Shoulder pain is one of the most common ailments seen in orthopedic practices on a daily basis. Most shoulder pain in patients occurs due to acute injuries or chronic wear-and-tear injuries. One area of the shoulder prone to injury is the labrum, which is a cartilage bumper that surrounds the glenoid (socket). If the labrum sustains injury at the superior (top) aspect of the socket, this is termed a superior labrum tear; more commonly referred to as a Superior Labrum from Anterior to Posterior (SLAP) lesion.
A SLAP lesion typically causes deep, aching shoulder pain and can keep an athlete/laborer from performing at a high level. Since the biceps attaches ‘around the shoulder’ in two different areas – the long head of the biceps to the superior labrum and the short head of the biceps to the coracoid – when the superior labrum is torn, the long head of the biceps pulls on the torn superior labrum and causes pain.
Athletes involved in ‘overhead motion’ sports like tennis, baseball, softball, volleyball, etc., or laborers that work above shoulder height are the patients that we often see for this injury. The injury may happen over time or may be due to a traumatic event such as diving on an outstretched arm.
Orthopedic specialists will perform a focused, physical exam on the shoulder attempting to elicit pain with certain maneuvers. This provides clues regarding what type of issue is present in the shoulder. To diagnose a SLAP lesion, an MRI with special contrast dye is injected into the shoulder under fluoroscopic guidance, known as an MR arthrogram. This test helps determine the source of the injury and allows development of an individual treatment plan.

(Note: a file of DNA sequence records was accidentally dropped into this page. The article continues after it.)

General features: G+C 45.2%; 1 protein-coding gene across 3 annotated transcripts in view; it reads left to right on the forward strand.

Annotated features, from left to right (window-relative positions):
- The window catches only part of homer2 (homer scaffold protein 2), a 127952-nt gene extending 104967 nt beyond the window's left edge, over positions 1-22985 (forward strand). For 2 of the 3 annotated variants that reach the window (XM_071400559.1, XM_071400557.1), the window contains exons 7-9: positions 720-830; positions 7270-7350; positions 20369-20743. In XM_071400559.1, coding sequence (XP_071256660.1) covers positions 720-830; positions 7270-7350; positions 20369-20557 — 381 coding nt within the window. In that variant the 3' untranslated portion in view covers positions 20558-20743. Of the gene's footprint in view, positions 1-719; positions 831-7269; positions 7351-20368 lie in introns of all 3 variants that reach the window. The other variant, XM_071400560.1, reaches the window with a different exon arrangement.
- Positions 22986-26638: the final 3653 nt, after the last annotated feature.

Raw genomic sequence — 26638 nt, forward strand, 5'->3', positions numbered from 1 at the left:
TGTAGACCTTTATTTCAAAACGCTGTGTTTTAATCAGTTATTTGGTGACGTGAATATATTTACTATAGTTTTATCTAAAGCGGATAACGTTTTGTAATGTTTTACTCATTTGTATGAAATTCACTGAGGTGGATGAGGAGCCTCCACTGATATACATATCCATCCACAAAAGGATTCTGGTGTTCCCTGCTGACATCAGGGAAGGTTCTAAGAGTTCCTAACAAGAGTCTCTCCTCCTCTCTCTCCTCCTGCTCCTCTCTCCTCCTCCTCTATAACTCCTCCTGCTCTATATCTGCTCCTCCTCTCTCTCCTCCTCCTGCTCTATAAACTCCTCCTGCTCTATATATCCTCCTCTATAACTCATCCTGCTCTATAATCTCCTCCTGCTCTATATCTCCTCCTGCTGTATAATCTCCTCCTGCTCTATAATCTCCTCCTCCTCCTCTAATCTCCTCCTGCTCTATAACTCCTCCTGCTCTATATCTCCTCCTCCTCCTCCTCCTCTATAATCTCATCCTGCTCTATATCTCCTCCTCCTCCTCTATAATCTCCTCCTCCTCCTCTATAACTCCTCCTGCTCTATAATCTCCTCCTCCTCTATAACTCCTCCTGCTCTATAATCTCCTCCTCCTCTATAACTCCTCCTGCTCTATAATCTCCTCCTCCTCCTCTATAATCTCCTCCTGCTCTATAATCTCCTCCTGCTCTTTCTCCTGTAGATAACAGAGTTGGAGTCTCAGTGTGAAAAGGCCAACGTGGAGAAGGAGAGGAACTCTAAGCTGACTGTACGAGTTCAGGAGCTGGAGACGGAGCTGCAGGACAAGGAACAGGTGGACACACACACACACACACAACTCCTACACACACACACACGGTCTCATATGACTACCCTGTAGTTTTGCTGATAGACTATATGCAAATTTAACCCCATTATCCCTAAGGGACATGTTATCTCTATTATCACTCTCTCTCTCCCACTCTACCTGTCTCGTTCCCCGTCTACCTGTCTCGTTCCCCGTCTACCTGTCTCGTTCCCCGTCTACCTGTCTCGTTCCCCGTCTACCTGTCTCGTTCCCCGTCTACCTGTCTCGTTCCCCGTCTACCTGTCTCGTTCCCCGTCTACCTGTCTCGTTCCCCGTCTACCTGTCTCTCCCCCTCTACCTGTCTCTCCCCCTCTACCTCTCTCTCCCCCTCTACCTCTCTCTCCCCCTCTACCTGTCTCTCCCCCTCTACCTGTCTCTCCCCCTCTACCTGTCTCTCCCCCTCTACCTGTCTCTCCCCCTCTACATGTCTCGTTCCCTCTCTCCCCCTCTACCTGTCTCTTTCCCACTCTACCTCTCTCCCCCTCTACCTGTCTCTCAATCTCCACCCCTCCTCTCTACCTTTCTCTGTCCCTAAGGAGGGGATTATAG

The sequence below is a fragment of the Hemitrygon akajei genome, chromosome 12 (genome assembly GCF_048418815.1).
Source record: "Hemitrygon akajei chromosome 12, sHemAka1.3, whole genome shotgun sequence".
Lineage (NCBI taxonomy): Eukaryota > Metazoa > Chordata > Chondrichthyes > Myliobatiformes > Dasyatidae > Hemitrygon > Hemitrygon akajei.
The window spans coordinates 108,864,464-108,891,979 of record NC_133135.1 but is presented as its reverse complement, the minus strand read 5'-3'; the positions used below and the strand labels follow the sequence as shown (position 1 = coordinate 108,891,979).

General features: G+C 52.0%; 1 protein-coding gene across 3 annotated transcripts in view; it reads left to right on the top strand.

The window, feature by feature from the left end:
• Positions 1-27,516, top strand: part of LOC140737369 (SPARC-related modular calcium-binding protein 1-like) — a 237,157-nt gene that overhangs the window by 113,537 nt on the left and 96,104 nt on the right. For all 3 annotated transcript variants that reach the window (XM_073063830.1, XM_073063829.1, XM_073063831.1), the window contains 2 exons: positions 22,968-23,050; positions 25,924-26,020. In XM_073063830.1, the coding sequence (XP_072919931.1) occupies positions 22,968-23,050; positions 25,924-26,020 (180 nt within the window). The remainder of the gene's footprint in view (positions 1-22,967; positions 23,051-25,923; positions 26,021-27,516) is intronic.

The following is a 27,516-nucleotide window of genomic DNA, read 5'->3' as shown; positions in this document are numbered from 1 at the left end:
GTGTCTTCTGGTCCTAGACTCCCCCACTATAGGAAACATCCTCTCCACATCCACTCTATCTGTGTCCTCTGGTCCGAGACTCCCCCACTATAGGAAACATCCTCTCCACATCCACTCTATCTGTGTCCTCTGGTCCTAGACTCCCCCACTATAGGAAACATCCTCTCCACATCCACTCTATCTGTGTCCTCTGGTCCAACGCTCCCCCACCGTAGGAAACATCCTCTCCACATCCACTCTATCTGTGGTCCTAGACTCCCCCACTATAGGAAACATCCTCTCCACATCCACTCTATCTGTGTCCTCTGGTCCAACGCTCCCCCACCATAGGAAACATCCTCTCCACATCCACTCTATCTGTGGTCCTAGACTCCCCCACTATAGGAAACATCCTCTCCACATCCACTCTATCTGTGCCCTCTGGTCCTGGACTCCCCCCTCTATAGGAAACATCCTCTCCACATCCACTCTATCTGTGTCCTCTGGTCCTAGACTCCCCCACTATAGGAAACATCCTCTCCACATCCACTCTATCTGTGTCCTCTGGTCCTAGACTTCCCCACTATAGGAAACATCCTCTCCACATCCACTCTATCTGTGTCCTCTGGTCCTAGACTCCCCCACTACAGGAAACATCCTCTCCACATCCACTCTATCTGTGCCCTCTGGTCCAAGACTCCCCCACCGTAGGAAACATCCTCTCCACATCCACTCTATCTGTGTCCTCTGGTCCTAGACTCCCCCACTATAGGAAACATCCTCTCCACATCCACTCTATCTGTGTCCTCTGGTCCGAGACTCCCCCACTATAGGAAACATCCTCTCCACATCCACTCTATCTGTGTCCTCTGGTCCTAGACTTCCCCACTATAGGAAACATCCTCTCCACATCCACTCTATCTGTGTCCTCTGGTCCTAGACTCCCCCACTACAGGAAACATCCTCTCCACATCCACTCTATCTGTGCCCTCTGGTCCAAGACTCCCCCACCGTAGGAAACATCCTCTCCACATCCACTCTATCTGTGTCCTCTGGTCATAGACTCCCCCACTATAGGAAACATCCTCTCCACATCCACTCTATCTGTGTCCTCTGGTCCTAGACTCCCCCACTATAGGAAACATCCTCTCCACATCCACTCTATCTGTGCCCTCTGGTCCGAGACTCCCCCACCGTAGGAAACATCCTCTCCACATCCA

The first line of treatment is non-operative management, which includes rest from sports and activity, physical therapy and prescribing nonsteroidal anti-inflammatory drugs (NSAIDs) such as ibuprofen, naproxen, etc. If non-operative measures do not improve pain after a significant amount of time, the next step is operative management.
To determine the appropriate operative treatment, it is important to engage in open conversation and discuss multiple factors surrounding the procedure, post-operative plan and physical therapy. Specific factors that are considered when deciding on the appropriate treatment plan are age of the patient, desired activity level and how the labrum and biceps look during surgery.
Postoperatively, patients will progress through physical therapy and depending on the surgery performed and physical demands, a patient can return to normal activity 1 week to 4-6 months after surgery.